Contact Us Host an Event Volunteer Join

Q. Who is Mr. Smarty Plants?

A: There are those who suspect Wildflower Center volunteers are the culpable and capable culprits. Yet, others think staff members play some, albeit small, role. You can torture us with your plant questions, but we will never reveal the Green Guru's secret identity.

Help us grow by giving to the Plant Database Fund or by becoming a member

Did you know you can access the Native Plant Information Network with your web-enabled smartphone?

Share

Ask Mr. Smarty Plants

Ask Mr. Smarty Plants is a free service provided by the staff and volunteers at the Lady Bird Johnson Wildflower Center.

Search Smarty Plants
See a list of all Smarty Plants questions

Please forgive us, but Mr. Smarty Plants has been overwhelmed by a flood of mail and must take a break for awhile to catch up. We hope to be accepting new questions again soon. Thank you!

Need help with plant identification, visit the plant identification page.

 
rate this answer
Not Yet Rated

Friday - September 14, 2012

From: San Antonio, TX
Region: Southwest
Topic: Shade Tolerant, Herbs/Forbs
Title: Ground cover under Juniper for San Antonio
Answered by: Brigid & Larry Larson

QUESTION:

I have a shaded area under juniper in the Hill Country of Texas that has many sprouts from the tree. We have to weed whack it to keep them under control. What ground cover could I use to enhance that area that could stand periodic whacking to the ground along with the sprouts? Plants I'm thinking might do: cedar sedge, cedar sage, ruellia nudiflora, silver pony foot, artemesia ludoviciana. Would any of these work? Others?

ANSWER:

Your choices are generally good.  Mr Smarty Plants got lucky while researching your question.  It turns out that the plant record for Carex planostachys (Cedar sedge) actually contains most of the answer to your question.

It states:  "Carex planostachys (Cedar sedge) is named for the plants it most frequently grows among and under: cedars, a.k.a. junipers (Juniperus species).  It is one of many plants evolved to grow in the rich, loose, fast-draining soil created by juniper leaf fall.  For central Texas, herb-layer companion plants for the shade would be Cedar Sage (Salvia roemeriana), Missouri Violet (Viola missouriensis), Violet Ruellia (Ruellia nudiflora), Drummonds Ruellia (Ruellia drummondiana), Baby Blue Eyes (Nemophila phacelioides), and Straggler Daisy (Calyptocarpus vialis)."
 As per weed-whacking, Cedar Sedge can take occasional mowing and light foot traffic as can Violet Ruella.  Missouri Violet and Drummonds Ruellia are both slightly taller [1-3 ft.]; these might not look too well when taken to the ground.  Missouri Violet, Baby Blue Eyes and Straggler Daisy are all short ground covers which will look well soon after they are taken down.  The advice for Calyptocarpus vialis (Straggler daisy) actually recommends these all to be planted together as companion plants. 

  I'd have concern that two of your suggestions won't work as well.   Dichondra argentea (Silver ponyfoot) looks properly low and has an interesting appearance, but prefers sun or partial shade and is considered good for large open areas.  Silver Ponyfoot may not tolerate the shade of your junipers well.  Similarly,  Artemisia ludoviciana (Louisiana artemisia) is also recommended for open sunny areas.  Although it is noted as tolerating mowing, as it grows to 1.5 to 3 ft. high, it may be seriously set back and scraggly from weed-whacking to the ground.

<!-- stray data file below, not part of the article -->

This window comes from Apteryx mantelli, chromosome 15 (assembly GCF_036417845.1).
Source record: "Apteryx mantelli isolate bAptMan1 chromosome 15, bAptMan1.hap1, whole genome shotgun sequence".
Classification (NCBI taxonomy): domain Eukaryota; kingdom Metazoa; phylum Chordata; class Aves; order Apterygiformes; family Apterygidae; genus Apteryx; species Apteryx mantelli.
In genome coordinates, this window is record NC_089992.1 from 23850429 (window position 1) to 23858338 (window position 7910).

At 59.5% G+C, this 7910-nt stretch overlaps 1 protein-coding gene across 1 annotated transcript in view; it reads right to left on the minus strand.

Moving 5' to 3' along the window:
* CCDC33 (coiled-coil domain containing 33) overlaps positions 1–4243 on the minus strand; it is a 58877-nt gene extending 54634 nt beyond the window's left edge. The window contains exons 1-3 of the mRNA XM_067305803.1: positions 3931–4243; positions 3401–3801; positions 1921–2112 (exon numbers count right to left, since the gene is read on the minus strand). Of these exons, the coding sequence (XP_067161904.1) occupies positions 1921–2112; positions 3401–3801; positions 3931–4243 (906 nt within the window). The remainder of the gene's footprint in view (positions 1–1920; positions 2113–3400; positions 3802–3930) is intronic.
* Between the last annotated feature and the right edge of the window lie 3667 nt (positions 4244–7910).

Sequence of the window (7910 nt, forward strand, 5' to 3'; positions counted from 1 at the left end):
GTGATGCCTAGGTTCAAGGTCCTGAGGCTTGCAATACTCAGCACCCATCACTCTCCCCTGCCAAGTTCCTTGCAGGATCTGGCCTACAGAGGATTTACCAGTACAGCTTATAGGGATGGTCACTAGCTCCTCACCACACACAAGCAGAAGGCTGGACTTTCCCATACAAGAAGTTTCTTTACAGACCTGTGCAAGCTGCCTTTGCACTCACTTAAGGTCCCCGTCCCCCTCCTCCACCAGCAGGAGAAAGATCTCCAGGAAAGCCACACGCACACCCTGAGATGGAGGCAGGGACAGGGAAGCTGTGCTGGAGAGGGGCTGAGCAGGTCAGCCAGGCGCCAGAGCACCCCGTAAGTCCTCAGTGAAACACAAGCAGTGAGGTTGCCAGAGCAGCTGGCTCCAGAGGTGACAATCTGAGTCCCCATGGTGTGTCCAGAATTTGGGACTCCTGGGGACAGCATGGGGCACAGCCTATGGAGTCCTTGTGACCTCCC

As you care for your ground-cover, you may want to consider one piece of advice Mr Smarty Plants often gives to people hiding Oak shoots - - If you choose a ground cover that is low to the ground and not too different from the shoots, try mowing high rather than weed-whacking to the ground.  That will trim the shoots off while not particularly affecting the ground cover.  The ground cover will be still pretty fresh and good looking while the shoots are trimmed off.  This is a strategy of hiding the mowed shoots rather than blasting everything with the weed-whacker. 

 

From the Image Gallery


Cedar sedge
Carex planostachys

Cedar sage
Salvia roemeriana

Missouri violet
Viola missouriensis

Drummond's ruellia
Ruellia drummondiana

Texas baby blue eyes
Nemophila phacelioides


More Shade Tolerant Questions

Plants for oak shade from Whitney TX
December 24, 2012 - I live in Whitney, Texas and have a number of beautiful Live Oak trees in a portion of my yard providing deep shade. Asian Jasmine grows in about 5 ft circle around them and then nothing! I have walk ...
view the full question and answer

Low Ground Cover for Steep, Shaded PA Site
February 17, 2014 - I am located in Downingtown, PA, right on the border between Zone 6 and 7. Please provide a recommendation of a native ground cover for the following conditions: steep slope (greater than 45%), full s...
view the full question and answer

Ground cover for shady area in north Texas
July 29, 2013 - I'm looking for a ground cover for a mostly shady area where St. Augustine won't grow. I don't want the ground cover to overtake my established St. Augustine in the rest of the yard. The area is un...
view the full question and answer

Grass for dense shade in Simpsonville SC
May 12, 2010 - We live in Simpsonville, SC. Our back yard leads back into very dense woods. It is extremely shady, virtually no direct sun for any length of time. We have a hard time growing grass here. What type of...
view the full question and answer

An evergreen, deer-resistant shrub for Memphis
July 24, 2013 - I need an evergreen, deep to partial shade, deer resistant shrub or tree. Does such a plant exist?
view the full question and answer

Support the Wildflower Center by Donating Online or Becoming a Member today.